In 2001, as the Bush Administration carried out its first QDR, Secretary of Defense Donald H. Rumsfeld was said to be ready to kill the two-war standard. He was, in fact, skeptical. Even so, he wound up accepting it. Yet there was a twist. DOD said it would no longer preserve the option for two massive occupation forces—composed mostly of Army troops—but only one. Thus, the standard had become “two wars” with “one regime change.”

Rumsfeld—who once claimed the two-war concept reflected an “obsession” with “few dangers” that “may be familiar rather than likely”—tried again in the 2005 QDR. In the end, he kept the standard, but, once again, it was with a twist. The final QDR report reaffirmed the need for a force able to “wage two nearly simultaneous conventional campaigns”—formerly known as “major theater wars.” However, it said engagement in one large-scale, long-duration irregular campaign—Iraq, for example—would be scored as equal to a conventional war.

From this history, we may draw several relevant conclusions.

It is painfully obvious that the two-war standard survived because—only because—no credible alternative existed. Planners could not shake the specter that a President, saddled with a one-war force, might be self-deterred in a crisis.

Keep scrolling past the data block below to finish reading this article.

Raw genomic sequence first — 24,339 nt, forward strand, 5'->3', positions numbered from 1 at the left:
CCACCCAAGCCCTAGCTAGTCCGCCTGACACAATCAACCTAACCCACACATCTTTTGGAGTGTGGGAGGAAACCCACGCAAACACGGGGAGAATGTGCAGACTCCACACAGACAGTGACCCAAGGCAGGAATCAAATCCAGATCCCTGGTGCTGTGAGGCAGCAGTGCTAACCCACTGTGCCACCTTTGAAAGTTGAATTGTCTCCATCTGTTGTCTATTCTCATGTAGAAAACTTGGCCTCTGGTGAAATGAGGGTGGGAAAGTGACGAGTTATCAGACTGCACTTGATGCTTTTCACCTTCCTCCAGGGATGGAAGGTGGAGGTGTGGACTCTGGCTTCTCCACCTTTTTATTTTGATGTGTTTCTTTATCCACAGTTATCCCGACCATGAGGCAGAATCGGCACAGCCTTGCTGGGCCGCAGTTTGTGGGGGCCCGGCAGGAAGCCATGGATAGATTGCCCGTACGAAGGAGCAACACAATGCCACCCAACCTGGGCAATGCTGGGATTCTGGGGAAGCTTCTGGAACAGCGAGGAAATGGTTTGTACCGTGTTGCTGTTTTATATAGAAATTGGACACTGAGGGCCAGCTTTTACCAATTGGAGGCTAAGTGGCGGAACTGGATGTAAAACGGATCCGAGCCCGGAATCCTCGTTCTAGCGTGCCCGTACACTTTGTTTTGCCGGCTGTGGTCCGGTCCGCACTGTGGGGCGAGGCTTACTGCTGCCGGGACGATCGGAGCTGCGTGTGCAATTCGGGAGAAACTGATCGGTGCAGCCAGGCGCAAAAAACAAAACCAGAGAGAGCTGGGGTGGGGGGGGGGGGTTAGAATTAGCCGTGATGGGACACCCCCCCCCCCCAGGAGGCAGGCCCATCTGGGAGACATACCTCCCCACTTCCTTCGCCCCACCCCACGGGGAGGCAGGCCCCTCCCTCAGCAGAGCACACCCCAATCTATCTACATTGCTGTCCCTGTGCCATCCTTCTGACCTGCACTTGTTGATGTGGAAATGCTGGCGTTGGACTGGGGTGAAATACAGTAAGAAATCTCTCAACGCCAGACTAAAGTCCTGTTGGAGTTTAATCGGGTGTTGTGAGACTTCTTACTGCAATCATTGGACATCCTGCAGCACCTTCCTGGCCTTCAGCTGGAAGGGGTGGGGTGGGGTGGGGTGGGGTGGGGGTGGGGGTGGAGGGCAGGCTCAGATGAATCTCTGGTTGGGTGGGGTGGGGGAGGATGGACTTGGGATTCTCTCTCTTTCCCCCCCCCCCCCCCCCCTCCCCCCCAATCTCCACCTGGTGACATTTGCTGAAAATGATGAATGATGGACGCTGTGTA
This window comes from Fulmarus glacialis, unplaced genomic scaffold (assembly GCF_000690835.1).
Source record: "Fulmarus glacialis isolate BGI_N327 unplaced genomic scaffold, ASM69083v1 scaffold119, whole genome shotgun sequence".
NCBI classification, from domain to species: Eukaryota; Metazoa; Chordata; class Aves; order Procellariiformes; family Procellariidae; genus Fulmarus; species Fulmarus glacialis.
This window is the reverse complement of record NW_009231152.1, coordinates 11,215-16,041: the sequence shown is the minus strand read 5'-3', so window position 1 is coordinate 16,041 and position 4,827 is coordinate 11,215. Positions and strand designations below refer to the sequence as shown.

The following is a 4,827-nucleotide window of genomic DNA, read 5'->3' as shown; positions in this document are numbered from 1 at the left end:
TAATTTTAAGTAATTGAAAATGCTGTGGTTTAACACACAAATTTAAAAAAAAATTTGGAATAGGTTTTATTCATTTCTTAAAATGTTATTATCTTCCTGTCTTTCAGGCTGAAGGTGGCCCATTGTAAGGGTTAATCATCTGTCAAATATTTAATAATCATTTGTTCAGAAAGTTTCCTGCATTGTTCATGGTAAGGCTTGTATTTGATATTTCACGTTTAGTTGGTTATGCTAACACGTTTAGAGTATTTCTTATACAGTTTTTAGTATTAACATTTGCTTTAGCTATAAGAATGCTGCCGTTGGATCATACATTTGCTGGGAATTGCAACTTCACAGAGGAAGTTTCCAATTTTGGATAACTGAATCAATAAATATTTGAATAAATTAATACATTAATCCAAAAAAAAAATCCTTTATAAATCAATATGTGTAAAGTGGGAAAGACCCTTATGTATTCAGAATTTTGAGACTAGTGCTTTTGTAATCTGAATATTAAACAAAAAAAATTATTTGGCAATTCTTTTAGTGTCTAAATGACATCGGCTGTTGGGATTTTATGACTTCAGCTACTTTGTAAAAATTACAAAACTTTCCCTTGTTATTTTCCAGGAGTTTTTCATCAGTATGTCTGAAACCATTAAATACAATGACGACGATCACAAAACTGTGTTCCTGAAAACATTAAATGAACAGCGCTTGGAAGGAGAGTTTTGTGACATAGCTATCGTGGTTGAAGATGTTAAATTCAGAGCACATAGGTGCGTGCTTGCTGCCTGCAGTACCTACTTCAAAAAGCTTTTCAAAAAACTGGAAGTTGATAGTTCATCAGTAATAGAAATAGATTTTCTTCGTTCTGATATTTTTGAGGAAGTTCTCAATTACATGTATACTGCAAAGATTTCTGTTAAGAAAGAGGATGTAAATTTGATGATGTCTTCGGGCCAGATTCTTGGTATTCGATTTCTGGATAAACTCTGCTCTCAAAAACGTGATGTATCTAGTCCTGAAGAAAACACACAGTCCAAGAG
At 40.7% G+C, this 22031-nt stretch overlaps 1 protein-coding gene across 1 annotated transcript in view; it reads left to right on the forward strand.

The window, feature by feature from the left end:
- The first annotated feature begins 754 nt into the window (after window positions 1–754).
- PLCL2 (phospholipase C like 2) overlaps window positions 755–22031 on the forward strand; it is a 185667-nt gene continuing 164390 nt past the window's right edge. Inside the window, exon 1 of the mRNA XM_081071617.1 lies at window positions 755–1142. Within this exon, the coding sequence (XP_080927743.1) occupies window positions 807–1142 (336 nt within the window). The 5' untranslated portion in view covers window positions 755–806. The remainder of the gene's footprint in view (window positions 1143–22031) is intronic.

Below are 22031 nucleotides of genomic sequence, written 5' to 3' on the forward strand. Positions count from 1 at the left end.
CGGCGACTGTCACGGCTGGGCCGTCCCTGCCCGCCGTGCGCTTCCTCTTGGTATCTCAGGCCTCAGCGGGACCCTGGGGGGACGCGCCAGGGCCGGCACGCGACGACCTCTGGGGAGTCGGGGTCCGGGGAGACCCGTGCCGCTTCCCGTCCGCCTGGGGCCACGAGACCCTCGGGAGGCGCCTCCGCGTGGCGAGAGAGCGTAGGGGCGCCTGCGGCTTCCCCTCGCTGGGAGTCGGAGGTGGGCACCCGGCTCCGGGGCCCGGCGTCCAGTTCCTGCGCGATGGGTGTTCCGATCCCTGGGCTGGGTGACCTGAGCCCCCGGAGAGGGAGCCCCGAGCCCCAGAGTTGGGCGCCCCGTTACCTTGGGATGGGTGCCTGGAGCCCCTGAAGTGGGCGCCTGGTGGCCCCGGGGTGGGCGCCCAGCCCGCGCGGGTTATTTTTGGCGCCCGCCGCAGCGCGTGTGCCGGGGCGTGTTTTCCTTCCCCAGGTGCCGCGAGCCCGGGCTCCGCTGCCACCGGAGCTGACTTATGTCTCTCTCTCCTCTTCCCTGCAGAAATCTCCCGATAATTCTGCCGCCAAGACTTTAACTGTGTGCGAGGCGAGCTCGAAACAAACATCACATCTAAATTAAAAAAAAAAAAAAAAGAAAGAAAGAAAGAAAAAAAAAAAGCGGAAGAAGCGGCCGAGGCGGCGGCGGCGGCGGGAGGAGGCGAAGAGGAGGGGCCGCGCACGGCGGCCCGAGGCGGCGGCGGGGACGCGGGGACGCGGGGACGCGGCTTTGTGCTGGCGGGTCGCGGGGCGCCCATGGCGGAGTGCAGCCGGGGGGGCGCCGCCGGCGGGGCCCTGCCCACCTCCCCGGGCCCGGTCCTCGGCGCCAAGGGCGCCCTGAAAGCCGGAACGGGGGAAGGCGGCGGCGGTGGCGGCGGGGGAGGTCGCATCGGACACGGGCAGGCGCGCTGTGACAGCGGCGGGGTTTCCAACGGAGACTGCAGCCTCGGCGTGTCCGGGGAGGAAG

Equally obvious, the concept has shielded the military, to some degree, from tempting but unwise cuts in forces and programs.

Most dissatisfaction stems from cost, not strategic factors. To the extent that they exist, military complaints stem from the emergence of new threats such as mass-destruction weapons.

The concept can be adapted to fit new circumstances. Rumsfeld, for example, altered the structure twice, yet maintained a basic capability to fight two theater wars.

None of this is an argument for standing pat. It is sound strategy to prepare broadly for a range of threats, even if they cannot always be specified exactly in advance. All evidence is that Gates intends to do just that.

The question, however, is this: Can Secretary Gates find a way to cover all of his preferred military needs without, at the same time, falling back to a one-conventional-war standard? All signs are he does not think that would be a bad thing.

Evidently, some still do. One of them is David Ochmanek, the Pentagon official with day-to-day control over the QDR. Ochmanek, a former Air Force officer and RAND analyst, recently met with Christopher J. Castelli of Inside the Pentagon, a reliable trade publication. Ochmanek had this to say:

“We are a superpower. We have important interests in the Persian Gulf, in Europe, in Northeast Asia, and the East Asian littoral. We face challenges to those interests. So if we’re going to continue to underwrite security alliances in those regions, we can’t just focus on one part of the world at once.”

That is reality. Any new strategy that ignores it runs the risk of becoming—to quote Cordesman—pointless and destructive.